South Sudanese soldiers raped children, burned people alive in their homes and hunted others for days in swamps in an increasingly brutal war the government had hoped to win with an emergency $850 million military budget, U.N. experts said.
A panel of experts who monitor United Nations sanctions on South Sudan obtained a copy of the emergency budget for January to July 2014, but warned in a report made public on Tuesday that it did not mean South Sudan had acquired everything it wanted.
South Sudan was plunged into a civil war in December 2013 when a political crisis sparked fighting between forces loyal to President Salva Kiir and rebels allied with his former deputy Riek Machar. The conflict has reopened ethnic fault lines that pit Kiir’s Dinka people against Machar’s ethnic Nuer people.
Kiir is expected to sign a peace deal on Wednesday to end the conflict. Machar signed the deal last week.
The U.N. experts found that a government offensive in oil-producing Unity State between April and July this year had been “intent on rendering communal life unviable and prohibiting any return to normalcy following the violence.”
“The intensity and brutality of violence aimed at civilians is hitherto unseen, in what has been so far — without a doubt — an incredibly violent conflict, where civilians have been targeted by all parties to the conflict,” the experts wrote in the interim reported submitted to U.N. Security Council members.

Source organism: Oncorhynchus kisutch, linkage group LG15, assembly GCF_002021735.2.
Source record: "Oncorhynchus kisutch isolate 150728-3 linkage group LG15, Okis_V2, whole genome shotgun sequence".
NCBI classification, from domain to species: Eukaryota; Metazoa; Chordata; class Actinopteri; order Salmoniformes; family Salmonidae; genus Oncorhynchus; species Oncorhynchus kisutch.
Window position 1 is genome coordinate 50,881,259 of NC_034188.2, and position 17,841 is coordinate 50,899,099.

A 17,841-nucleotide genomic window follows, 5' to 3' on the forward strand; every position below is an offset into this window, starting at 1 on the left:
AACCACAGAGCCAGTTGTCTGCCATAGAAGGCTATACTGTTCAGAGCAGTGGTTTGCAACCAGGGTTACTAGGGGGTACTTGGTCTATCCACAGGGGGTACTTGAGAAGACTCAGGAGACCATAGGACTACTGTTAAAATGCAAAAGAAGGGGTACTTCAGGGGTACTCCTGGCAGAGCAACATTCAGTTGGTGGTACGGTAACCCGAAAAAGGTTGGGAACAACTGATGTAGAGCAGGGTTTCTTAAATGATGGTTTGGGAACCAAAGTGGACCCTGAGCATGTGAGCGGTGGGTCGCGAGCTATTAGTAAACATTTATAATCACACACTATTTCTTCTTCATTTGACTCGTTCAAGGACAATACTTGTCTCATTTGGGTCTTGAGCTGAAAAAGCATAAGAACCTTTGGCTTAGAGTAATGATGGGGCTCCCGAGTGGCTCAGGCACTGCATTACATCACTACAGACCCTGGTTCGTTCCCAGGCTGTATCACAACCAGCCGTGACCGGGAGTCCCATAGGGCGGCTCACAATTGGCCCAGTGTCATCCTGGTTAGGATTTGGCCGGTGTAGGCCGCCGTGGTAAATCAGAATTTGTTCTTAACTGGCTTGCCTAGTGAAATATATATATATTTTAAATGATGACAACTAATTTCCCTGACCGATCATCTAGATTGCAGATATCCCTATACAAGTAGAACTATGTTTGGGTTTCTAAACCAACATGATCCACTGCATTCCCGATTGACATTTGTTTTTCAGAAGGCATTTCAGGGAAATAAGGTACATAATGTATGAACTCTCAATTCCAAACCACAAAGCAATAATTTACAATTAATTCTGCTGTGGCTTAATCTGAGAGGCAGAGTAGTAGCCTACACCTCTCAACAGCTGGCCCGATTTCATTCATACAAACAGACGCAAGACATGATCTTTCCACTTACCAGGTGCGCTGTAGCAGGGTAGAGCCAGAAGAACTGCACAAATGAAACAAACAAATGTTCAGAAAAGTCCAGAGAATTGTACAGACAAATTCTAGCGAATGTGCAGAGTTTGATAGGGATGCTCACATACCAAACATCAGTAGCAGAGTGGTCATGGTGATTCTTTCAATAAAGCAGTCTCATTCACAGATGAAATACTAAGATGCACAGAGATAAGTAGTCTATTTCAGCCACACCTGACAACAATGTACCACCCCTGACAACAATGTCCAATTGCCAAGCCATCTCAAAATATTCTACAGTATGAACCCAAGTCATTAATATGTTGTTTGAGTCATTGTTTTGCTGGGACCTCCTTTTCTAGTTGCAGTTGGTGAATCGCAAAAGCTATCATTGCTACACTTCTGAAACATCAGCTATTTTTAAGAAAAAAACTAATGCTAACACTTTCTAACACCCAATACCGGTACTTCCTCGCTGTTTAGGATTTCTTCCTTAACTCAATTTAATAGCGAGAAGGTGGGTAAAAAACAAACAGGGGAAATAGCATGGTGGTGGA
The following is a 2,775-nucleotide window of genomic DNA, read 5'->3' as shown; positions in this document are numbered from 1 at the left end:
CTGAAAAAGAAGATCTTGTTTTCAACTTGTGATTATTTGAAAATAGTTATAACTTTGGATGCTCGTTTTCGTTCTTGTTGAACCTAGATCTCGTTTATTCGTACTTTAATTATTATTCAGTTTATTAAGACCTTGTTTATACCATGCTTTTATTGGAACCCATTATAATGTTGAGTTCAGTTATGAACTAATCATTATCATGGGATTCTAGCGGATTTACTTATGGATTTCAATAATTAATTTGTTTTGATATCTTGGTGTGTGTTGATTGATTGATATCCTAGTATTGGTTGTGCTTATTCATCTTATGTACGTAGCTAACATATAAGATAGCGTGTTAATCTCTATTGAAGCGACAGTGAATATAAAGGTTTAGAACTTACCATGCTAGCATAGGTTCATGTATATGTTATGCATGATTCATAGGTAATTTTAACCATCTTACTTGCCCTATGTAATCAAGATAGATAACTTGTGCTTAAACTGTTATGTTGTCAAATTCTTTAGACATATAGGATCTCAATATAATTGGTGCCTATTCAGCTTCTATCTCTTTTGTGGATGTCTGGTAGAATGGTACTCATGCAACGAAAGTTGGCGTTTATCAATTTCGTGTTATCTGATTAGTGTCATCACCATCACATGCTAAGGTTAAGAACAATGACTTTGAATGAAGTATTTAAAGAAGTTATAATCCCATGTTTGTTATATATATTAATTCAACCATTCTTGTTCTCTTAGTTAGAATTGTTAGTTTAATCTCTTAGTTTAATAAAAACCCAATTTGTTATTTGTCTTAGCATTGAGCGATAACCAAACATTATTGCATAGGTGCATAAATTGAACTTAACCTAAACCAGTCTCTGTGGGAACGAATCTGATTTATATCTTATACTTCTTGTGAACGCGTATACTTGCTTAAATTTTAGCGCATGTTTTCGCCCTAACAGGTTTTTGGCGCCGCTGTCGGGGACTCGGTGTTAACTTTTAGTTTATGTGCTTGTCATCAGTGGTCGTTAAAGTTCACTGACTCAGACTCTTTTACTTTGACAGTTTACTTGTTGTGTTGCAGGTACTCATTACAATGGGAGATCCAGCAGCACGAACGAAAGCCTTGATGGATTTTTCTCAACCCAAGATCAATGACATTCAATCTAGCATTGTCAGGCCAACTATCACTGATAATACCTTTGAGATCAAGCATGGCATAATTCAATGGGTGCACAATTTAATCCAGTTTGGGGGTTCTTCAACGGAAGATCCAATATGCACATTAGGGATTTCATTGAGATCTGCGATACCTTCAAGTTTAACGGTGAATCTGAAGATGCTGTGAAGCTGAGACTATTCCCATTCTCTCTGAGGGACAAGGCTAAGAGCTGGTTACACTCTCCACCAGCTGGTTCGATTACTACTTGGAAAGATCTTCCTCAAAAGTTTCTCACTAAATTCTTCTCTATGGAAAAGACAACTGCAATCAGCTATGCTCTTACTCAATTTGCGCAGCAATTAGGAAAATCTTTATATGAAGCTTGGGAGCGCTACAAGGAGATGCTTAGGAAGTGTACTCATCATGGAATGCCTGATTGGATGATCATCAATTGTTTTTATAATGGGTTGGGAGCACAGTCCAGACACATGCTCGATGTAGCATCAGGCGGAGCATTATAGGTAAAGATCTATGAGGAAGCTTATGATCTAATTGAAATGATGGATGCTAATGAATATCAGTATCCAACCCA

Under a so-called “scorched earth policy” government-allied forces razed entire villages, sometimes with people inside their homes, raped women and abducted children, the experts said.
U.N. aid chief Stephen O’Brien told the Security Council on Tuesday that the scope and level of cruelty in the attacks against civilians “suggests a depth of antipathy
that goes beyond political differences.”
Referring to examples of the recent violence in Unity State, O’Brien said: “A witness from Rubkona County has said that she saw government forces gang-raping a breast-feeding mother after tossing her baby aside.”
The 15-member Security Council is discussing a U.S.-drafted resolution that would implement an arms embargo on South Sudan from Sept. 6 if Kiir doesn’t sign the peace deal or if it is not implemented by both parties.
Russia’s Deputy U.N. Ambassador Petr Iliichev said if Kiir signed the deal on Wednesday there would be no need to continue negotiations on the resolution, but added that if it was not implemented then the council could revisit the draft.
“Let’s see how it evolves, maybe the main purpose (of the draft resolution) was to exert pressure,” he said on Tuesday.